The jailhouse surveillance video clearly shows the deputy violently wrenching inmate Audra West up out of a chair, throwing her around the room, and dragging her into a strip-search room. Other female deputies then run into the room with the door shutting behind them.
West says that inside the room, where conveniently there are no cameras, Broward Sheriff's Deputy Kristin Connelly punched her in the face repeatedly while another deputy kicked and punched her from behind. After about three and a half minutes, the door opens and Connelly escorts West, displaying a badly blackened eye and bruises all over her body, out of the room.
What prompted the beating? West had started her period and asked Connelly for a tampon. When Connelly refused, West muttered, "Fuck you" under her breath. That's when Connelly came at her and yanked her out of her seat.
"I was treated inhumanely," says West, who had been jailed several hours before for disorderly intoxication and resisting arrest after partying too much at the Elbo Room, a bar on Fort Lauderdale Beach. "And then I was beaten for it."
Ever since the 2014 beating, West has been in a battle for justice with the Broward Sheriff's Office. Despite the video evidence and graphic photographs depicting West's injuries, BSO's internal affairs division found no misconduct in the case. After this reporter exposed the case and sparked a State Attorney's Office investigation, BSO admitted no wrongdoing. When prosecutors criminally charged Connelly with battery, BSO still refused to acknowledge any malfeasance. And even when a jury convicted Connelly of misdemeanor battery last year, BSO declined to admit it had done anything wrong.
On Thursday, BSO agreed to pay West $185,000, marking the end of her five-year battle with the agency.
"I'm still in shock," West says. "It still hasn't settled in. Having to go up against so many police officers, it was daunting. I feel really glad that I had the courage to go through it. I didn't want anybody else to get hurt and that's why I did it. Nobody else should have to endure this ordeal."
Yet, amazingly, even as it agreed to pay West $185,000, BSO still refused to admit wrongdoing.
"That's ridiculous," West said. "They didn't admit the wrongdoing, but... the settlement shows they did wrong."
West's attorney, Gary Kollin, said that in addition to the beating itself, there was more misconduct by Connelly and the other deputies involved. Required use of force reports weren't submitted until six days later, after West had complained to IA and an investigation had begun. Accounts from Connelly and at least one other deputy contradicted the video evidence.
Connelly, for instance, claimed she twice asked West to get up and go into the room to change into a different-colored jumpsuit. But the video shows she grabbed West with little to no warning. She said she hit West twice in the face, claiming West was resisting. After West filed her complaint, Connelly actually attempted to file battery charges against West — only to be shot down by a prosecutor who viewed the video.
"I did not see where Audra West presented a physical threat to the deputy before being forcefully dragged out of her chair into a room with four other deputies, where Audra West was allegedly beaten," wrote Assistant State Attorney Mark Horn in his report.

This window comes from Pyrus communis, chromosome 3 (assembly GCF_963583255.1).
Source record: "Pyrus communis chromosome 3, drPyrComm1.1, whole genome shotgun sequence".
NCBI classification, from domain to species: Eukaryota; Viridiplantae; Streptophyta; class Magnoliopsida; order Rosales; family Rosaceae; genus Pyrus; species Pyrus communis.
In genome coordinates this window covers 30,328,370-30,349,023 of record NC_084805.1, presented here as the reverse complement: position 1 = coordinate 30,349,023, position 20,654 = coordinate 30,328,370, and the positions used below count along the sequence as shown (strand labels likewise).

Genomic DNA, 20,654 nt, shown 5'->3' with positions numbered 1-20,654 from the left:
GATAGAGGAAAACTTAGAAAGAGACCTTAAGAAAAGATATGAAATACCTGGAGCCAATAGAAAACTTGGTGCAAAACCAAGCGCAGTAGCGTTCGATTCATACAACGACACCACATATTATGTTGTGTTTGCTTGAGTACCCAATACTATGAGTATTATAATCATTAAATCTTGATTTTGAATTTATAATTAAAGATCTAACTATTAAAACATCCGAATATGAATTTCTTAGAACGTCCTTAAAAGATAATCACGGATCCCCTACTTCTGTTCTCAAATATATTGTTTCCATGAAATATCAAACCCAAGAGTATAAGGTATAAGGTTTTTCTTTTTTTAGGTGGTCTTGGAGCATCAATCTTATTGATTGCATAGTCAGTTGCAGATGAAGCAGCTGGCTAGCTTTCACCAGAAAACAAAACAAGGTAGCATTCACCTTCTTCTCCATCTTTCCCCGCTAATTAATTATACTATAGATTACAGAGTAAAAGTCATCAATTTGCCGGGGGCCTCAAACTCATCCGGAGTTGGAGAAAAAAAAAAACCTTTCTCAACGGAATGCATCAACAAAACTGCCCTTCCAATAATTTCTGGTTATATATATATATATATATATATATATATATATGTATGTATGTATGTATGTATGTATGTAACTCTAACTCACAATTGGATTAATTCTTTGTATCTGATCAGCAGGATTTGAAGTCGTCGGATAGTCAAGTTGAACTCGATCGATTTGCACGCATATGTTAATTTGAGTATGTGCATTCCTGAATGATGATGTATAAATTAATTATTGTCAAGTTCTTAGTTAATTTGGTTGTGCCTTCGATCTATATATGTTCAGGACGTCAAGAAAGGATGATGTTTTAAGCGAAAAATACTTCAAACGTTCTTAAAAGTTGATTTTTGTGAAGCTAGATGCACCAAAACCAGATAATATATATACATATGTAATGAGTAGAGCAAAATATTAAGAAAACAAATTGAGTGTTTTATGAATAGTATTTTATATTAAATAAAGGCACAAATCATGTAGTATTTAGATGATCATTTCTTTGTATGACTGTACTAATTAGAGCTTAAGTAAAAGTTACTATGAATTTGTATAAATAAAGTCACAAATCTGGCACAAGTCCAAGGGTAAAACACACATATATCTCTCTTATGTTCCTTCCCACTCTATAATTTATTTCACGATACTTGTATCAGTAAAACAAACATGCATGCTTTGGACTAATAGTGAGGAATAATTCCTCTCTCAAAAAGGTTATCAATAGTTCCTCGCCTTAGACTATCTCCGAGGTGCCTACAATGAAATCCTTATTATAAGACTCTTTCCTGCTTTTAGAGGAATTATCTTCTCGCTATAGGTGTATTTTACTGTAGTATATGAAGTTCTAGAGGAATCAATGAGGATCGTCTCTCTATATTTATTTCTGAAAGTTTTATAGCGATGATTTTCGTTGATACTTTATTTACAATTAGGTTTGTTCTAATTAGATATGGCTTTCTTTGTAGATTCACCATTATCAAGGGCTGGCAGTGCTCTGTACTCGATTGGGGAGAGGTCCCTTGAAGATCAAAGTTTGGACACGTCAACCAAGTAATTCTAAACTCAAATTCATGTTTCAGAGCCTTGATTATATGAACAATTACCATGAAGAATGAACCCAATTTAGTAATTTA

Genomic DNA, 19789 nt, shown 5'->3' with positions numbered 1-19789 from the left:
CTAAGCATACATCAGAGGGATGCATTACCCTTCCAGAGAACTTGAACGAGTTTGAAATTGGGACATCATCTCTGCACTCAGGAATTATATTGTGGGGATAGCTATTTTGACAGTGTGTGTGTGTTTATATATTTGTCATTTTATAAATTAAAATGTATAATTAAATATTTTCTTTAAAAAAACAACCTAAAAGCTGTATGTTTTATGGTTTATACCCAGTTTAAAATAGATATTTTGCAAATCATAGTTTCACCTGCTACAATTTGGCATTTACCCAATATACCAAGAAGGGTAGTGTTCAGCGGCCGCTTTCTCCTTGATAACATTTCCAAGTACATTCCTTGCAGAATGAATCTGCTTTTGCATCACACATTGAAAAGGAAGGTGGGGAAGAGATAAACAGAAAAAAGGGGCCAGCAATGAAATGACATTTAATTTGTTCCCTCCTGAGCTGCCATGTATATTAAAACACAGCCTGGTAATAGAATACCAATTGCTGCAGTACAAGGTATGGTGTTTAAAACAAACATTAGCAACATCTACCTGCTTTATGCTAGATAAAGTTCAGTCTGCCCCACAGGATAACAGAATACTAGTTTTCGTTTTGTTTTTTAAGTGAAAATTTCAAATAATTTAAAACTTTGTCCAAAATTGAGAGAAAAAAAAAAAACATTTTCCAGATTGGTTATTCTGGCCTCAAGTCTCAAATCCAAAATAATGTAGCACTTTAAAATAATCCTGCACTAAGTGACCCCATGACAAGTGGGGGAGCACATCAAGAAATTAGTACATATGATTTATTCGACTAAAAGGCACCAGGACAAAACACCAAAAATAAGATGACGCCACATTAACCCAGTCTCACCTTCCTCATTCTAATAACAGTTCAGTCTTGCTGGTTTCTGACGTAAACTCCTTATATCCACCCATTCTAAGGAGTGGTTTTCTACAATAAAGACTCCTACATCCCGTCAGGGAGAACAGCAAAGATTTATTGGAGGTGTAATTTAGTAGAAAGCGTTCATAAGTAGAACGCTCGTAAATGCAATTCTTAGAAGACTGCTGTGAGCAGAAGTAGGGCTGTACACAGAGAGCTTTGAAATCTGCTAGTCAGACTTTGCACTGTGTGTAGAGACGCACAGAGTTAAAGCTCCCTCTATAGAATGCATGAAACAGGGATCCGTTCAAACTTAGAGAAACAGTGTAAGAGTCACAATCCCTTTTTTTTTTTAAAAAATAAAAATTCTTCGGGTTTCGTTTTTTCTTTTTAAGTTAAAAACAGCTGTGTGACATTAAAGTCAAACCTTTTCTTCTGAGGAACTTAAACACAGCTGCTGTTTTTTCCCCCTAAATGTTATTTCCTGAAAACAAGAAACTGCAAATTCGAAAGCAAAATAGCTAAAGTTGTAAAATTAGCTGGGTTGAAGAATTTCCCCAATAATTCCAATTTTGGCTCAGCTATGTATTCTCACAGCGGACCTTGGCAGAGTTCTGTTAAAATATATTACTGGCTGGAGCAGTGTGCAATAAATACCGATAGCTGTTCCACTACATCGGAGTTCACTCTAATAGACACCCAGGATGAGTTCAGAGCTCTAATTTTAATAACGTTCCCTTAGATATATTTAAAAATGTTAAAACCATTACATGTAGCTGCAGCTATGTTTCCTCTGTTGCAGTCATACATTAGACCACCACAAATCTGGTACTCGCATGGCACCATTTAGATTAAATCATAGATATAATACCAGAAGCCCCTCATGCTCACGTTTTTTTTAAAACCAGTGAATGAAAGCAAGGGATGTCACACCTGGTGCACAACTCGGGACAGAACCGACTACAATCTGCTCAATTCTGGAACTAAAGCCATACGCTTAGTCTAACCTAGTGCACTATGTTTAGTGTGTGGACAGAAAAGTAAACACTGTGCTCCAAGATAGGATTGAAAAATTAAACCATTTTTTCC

A female inmate who witnessed the incident said a male deputy seen in the video warned Connelly, "Don't do it." The witness, who spoke on condition of anonymity, said West did not provoke the attack.
"[Connelly] grabbed the girl and starting swinging her back and forth," the witness said. "I'm sitting there and I'm just in shock."
Kollin points out that BSO's apparent whitewashing of the West beating occurred under the administration of Sheriff Scott Israel, who was removed from office by Gov. Ron DeSantis in January after the agency's disastrous response last year to the mass shooting at Marjory Stoneman Douglas High School. And he said Israel deserves the blame.
"The IA investigation was a results-based investigation," said Kollin. "The purpose of the investigation was to exonerate your officers from wrongdoing. You cherry-pick what you want to in order to achieve the result that you wish."
Both he and West said they hoped the new sheriff, Greg Tony, will review the case thoroughly and clean up the agency's much-criticized internal affairs division.
"I'm hoping the new sheriff will do the right thing in the future," said West. "It has to send a message that their deputies can't do this again. I hope it leads to better training."
She said although the positive outcome has taken a weight off her shoulders and it's a great relief that the fight with BSO is over, she'll never be the same.
"I don't trust anymore," West said. "I have a lot of anxiety. I have PTSD. I'm a very different person. It's changed my whole world view."
West said she hopes her success in fighting BSO will convince other victims to come forward.
"If something like this happens to you, you have to have the courage to speak up and have your voice be heard," she said. "It may be embarrassing; it was very embarrassing for me to go through this. But it has to get out to the public, so people will know this is happening. You will cry a lot. I cried a lot. I still do sometimes; I still have nightmares about it. But it's important to do the right thing."
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